In the end it would be really 'easy' to remake elite and generate the planets while you are in hyperspace out of several parameters. Storing the parameters and not the models themselves. ahh, the future...

Gammaj4:
Hey, look.
Golf games did something good for the broader gaming industry.
Suprising.

I would take that one step further. Golf has done something good for something. Even more surprising!

Anyway I think the complexities of modern games make things like this necessary. The danger is that 3D games will start looking somewhat samey, but the advantage is that developers will (hopefully) stop having to concentrate on making use of the latest graphics technologies and start focussing on creating great characters, storylines and gameplay. Personally I'd go for substance over style every time.

The trees in Oblivion were so good that for months, maybe even for years after playing it, looking at real trees or walking in a real park would make me think of Oblivion, and make me want to play it

However, ever since Oblivion, forests made with SpeedTree look about the same. I cant expect two trees of a single species to look different, that's not what i'm saying, I'm saying that artists try to make imaginative settings with different character and object models, different environments and such, but to save time they put SpeedTree in the middle of all that and it does not fit. It looks like you ripped a forest from a different game and put it into yours, and its natural and realistic look clashes with your otherwise original fantasy or sci-fi design.

I don't blame them for doing it, and it's true that if you put a little effort into SpeedTree you can make it look original, like in the Shivering Isles expansion for Oblivion, and i haven't even noticed that Dragon Age and Batman Arkham Asylum use SpeedTree. But you can also make great looking trees that sway in the wind without ST, take a look at Guild Wars pre-searing Ascalon, beautiful, natural looking trees that fit the setting perfectly...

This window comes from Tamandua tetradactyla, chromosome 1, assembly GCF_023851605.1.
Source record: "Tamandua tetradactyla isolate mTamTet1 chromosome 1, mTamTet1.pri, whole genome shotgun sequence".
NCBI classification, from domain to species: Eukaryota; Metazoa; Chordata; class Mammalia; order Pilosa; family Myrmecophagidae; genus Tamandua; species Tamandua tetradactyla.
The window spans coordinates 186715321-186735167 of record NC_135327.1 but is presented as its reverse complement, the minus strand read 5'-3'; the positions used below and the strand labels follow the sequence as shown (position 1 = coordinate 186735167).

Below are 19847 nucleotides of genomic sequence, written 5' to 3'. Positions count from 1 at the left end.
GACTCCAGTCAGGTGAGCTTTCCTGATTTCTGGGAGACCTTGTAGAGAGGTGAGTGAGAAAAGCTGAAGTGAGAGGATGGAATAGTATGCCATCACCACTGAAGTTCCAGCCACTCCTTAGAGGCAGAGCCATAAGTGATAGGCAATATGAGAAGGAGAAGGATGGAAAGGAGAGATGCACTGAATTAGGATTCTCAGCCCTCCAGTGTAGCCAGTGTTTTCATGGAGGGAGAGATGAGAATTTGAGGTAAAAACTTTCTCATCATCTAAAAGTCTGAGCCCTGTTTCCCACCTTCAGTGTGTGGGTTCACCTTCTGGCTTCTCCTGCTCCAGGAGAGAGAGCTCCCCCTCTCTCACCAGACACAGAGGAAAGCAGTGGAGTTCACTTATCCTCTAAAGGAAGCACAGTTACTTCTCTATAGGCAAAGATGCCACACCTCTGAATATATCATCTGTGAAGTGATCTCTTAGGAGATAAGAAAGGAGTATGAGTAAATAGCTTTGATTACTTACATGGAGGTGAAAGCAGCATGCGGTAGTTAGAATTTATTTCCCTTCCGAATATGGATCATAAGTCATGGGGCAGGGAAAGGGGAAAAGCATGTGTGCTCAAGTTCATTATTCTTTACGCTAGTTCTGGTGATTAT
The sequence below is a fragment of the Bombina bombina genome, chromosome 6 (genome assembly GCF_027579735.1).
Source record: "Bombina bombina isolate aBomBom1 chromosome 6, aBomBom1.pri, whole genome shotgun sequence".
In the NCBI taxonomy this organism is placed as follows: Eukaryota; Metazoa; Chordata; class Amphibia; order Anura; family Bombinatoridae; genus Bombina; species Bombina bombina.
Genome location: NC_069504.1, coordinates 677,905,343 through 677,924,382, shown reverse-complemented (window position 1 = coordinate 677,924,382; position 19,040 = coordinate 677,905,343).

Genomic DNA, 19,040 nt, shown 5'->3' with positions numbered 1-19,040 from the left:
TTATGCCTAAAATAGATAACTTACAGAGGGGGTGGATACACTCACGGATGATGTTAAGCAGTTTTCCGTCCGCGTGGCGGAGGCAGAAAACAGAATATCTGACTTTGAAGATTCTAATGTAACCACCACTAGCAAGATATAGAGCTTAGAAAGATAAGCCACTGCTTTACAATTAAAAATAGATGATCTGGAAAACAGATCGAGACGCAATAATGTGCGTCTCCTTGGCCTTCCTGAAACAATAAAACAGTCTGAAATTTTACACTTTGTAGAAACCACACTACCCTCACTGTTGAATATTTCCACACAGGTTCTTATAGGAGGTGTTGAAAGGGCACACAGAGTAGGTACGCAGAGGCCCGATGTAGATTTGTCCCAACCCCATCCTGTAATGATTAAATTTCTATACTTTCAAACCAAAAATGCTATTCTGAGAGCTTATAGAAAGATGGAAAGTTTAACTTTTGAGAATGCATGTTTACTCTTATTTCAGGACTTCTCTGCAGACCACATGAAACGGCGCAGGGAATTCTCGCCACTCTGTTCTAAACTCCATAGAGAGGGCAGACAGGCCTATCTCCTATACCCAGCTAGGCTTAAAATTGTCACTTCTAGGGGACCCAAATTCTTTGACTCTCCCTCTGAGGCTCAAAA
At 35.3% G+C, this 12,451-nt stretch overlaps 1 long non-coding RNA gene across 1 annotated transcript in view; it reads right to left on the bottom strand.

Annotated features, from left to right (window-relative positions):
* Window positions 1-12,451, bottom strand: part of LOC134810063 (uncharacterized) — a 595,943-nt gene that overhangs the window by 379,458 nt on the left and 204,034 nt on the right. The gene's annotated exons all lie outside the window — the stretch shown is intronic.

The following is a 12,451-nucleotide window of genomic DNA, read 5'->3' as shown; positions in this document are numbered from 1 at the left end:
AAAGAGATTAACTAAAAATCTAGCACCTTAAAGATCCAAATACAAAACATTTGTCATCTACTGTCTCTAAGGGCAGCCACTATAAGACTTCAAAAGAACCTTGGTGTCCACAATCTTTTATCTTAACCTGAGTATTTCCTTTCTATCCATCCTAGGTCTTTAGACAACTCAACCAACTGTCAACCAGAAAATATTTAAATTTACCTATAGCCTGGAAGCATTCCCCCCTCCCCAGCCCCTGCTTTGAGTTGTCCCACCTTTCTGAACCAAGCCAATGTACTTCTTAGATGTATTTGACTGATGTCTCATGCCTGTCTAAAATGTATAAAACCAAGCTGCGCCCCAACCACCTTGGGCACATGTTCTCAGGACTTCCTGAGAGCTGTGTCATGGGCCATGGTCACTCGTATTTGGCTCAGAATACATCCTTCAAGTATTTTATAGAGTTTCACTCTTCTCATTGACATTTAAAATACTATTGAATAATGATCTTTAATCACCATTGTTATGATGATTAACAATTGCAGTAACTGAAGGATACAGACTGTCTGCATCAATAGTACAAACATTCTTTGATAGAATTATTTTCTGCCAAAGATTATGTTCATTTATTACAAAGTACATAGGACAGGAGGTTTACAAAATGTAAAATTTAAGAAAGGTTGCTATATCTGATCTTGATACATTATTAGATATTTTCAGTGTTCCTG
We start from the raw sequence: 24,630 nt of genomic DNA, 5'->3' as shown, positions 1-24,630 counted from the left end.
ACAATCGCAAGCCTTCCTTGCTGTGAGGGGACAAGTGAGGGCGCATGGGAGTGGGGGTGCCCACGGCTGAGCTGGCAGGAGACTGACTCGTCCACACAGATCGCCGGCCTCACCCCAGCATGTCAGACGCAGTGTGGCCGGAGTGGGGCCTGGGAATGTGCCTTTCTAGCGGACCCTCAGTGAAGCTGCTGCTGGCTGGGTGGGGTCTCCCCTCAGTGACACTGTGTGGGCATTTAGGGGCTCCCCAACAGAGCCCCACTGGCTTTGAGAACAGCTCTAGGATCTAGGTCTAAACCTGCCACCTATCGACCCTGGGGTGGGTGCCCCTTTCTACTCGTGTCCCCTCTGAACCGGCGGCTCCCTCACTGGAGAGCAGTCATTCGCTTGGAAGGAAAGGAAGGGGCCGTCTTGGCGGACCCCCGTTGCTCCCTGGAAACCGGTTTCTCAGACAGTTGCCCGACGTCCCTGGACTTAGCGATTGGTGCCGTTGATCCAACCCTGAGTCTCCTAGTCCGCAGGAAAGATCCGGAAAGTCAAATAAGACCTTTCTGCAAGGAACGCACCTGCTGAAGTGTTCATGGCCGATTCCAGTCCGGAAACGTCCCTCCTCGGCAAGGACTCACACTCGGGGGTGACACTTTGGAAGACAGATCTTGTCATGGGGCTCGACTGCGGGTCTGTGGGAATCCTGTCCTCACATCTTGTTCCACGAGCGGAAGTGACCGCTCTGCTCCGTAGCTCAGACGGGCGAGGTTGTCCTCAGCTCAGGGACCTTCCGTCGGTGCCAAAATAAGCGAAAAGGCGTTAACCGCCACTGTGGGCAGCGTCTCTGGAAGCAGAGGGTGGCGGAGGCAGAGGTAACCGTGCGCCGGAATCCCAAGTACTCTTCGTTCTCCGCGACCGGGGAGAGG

That is astounding. They found out how trees grow and how rocks form so that they can accurately model their environments. Absolutely phenomenal. Imagine if they grew over time as well, modifying themselves the more time you put into the game. Wait too long to go back to a little cave, and it's overgrown. I almost can't wait until we're at that point with our graphics hardware.

wildpeaks:
Ahh speedtree, it gives great results but it's so smegging expensive, I never get the budget to afford it given we do [mostly] non-game projects.

Not nearly as expensive as hiring someone to design trees and then place them, but I get your point. Then again, smalltime companies like Star Vault are using it. At least, they were about a year ago when I last checked up on Mortal Online.